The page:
Increased level of miRNA 30b-3p in patients with prostatic hyperplasia and testosterone with high-level of prostate-specific antigen


  • Wasnaa Jumaa Mohammad Microbiology and Immunology Department of Basic Science, College of Nursing, University of Baghdad, Iraq.
  • Ban Hussein Hameedi Department of Zoology, Department of Basic Science, College of Nursing, University of Baghdad, Iraq.
  • Noor Alhuda Khalil Iberahim Department of Biochemistry, Department of Basic Science, College of Nursing, University of Baghdad, Iraq.


Prostate cancer, Hyperplasia, ELISA, Prostate-Specific Antigen, miRNA 30b-3p, Testosterone


Background: Prostate cancer (PCa) is the most common causing cancer-related in death in men and lack of reliable diagnostic tool. MicroRNAs are small molecules single-stranded RNA that affecting protein expression at the level of translation and dysregulation can dramatically affect cell metabolism. However, the using of circulating miRNAs as diagnostic biomarkers for diagnosis of PCa is still unknown.

Methods: Ten patients with prostatic hyperplasia with high-level of PSA and 10 healthy controls were conducted in this study. The reverse transcription of miRNA based on quantitative polymerase chain reaction (qPCR) were used for evaluating the dysregulation of miRNA 30b-3p and using of ELISA to evaluate the level of prostate-specific antigen (PSA) and testosterone hormone.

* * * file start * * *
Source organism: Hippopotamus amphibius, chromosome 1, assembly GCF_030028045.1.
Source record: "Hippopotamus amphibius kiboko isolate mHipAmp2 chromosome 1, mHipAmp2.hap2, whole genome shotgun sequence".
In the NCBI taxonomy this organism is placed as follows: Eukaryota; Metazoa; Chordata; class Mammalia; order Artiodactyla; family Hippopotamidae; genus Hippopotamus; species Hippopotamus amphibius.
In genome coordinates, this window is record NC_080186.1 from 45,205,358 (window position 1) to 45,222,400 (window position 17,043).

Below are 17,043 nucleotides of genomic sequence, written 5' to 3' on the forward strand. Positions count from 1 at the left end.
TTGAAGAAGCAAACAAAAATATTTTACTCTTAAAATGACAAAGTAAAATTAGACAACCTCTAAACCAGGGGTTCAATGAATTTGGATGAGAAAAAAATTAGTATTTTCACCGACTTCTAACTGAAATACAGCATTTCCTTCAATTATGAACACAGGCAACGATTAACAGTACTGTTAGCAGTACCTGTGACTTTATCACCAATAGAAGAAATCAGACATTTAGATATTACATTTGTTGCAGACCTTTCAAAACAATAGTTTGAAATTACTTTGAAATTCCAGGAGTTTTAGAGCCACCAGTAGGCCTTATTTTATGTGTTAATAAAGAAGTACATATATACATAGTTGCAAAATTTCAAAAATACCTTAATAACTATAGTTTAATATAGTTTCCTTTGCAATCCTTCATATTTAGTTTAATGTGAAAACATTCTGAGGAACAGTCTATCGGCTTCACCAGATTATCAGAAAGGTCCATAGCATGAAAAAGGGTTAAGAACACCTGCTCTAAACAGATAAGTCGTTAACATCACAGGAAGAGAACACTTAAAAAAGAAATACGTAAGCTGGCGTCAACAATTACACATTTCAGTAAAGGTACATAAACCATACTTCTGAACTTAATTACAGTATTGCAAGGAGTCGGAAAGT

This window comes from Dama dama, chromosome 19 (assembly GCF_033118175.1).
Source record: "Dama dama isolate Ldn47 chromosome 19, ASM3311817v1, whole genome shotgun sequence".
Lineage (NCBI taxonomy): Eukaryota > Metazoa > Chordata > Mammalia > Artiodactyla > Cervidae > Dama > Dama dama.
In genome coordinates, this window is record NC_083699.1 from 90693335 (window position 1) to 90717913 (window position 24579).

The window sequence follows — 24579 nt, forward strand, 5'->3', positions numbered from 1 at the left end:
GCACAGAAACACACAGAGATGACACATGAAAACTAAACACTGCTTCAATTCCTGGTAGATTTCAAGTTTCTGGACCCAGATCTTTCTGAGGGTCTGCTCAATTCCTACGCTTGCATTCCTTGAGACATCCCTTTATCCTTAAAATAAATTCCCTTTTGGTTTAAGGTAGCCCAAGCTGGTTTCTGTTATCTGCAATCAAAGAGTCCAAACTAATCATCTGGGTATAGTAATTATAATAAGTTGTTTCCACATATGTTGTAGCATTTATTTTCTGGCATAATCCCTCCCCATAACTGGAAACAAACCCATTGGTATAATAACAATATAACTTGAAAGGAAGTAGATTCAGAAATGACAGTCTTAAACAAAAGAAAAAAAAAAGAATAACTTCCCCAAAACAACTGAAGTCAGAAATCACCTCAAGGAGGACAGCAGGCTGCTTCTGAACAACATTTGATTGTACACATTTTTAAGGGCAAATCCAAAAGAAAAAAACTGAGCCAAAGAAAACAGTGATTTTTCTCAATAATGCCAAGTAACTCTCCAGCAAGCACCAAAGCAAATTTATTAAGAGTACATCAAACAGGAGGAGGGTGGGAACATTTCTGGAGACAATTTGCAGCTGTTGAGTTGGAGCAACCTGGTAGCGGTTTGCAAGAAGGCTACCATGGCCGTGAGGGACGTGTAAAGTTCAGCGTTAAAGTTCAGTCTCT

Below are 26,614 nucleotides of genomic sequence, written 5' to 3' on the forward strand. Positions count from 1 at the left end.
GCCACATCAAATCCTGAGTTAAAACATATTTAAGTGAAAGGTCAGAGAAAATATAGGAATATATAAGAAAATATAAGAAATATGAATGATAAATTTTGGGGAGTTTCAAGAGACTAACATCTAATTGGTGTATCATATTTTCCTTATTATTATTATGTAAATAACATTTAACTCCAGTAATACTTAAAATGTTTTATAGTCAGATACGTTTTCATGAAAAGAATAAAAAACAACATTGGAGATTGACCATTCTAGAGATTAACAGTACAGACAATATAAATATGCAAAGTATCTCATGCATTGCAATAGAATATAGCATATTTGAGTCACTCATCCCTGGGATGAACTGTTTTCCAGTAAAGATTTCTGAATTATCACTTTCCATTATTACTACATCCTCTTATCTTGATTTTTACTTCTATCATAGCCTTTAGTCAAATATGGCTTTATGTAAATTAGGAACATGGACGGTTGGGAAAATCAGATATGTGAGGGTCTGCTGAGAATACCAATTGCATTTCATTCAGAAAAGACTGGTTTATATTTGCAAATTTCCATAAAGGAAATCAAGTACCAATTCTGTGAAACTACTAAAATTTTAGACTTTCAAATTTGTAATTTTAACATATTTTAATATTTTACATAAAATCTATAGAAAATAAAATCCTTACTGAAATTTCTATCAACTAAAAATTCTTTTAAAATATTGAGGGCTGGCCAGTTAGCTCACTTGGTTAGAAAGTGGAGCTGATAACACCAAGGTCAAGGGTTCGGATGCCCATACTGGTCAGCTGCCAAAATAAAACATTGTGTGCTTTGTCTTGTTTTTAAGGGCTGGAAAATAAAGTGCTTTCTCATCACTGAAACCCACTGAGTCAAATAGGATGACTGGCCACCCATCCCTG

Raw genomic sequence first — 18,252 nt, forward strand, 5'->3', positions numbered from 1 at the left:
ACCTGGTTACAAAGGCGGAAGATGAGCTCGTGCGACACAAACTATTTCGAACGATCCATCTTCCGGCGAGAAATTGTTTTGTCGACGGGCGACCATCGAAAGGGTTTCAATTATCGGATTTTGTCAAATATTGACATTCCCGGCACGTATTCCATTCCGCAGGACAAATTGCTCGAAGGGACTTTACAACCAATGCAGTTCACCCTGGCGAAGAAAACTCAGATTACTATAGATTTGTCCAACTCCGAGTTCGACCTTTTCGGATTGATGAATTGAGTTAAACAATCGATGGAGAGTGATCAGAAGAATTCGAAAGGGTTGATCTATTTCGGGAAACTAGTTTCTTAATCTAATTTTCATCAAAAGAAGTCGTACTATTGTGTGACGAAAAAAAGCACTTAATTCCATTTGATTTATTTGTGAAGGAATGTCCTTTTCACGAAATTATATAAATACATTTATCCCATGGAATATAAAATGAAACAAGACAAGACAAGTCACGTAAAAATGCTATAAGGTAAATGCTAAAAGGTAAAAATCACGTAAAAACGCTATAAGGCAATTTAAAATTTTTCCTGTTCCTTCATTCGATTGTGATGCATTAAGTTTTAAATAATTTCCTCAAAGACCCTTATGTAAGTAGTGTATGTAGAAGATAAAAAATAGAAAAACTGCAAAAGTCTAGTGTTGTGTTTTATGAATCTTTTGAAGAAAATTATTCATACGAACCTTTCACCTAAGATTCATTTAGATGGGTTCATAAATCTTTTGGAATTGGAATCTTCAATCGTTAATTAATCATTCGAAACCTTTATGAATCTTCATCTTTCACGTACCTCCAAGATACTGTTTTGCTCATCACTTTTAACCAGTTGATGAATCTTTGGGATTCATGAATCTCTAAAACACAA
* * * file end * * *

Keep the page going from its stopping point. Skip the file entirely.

Results: Circulating miRNA 30b-3p level was increased in patients with prostatic hyperplasia with higher level of PSA as compared with healthy controls. Also, the testosterone hormone was increased in those patients as compared with normal level of testosterone in healthy individuals.

Conclusion: The serum miRNA 30b-3p level increased in patients with hyperplasia in prostate and may be one of potential biomarker for diagnosis of PCa.


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How to Cite

Mohammad, W. J., Hameedi, B. H., & Iberahim, N. A. K. (2018). Increased level of miRNA 30b-3p in patients with prostatic hyperplasia and testosterone with high-level of prostate-specific antigen. Advances in BioScience, 9(1), 9–14. Retrieved from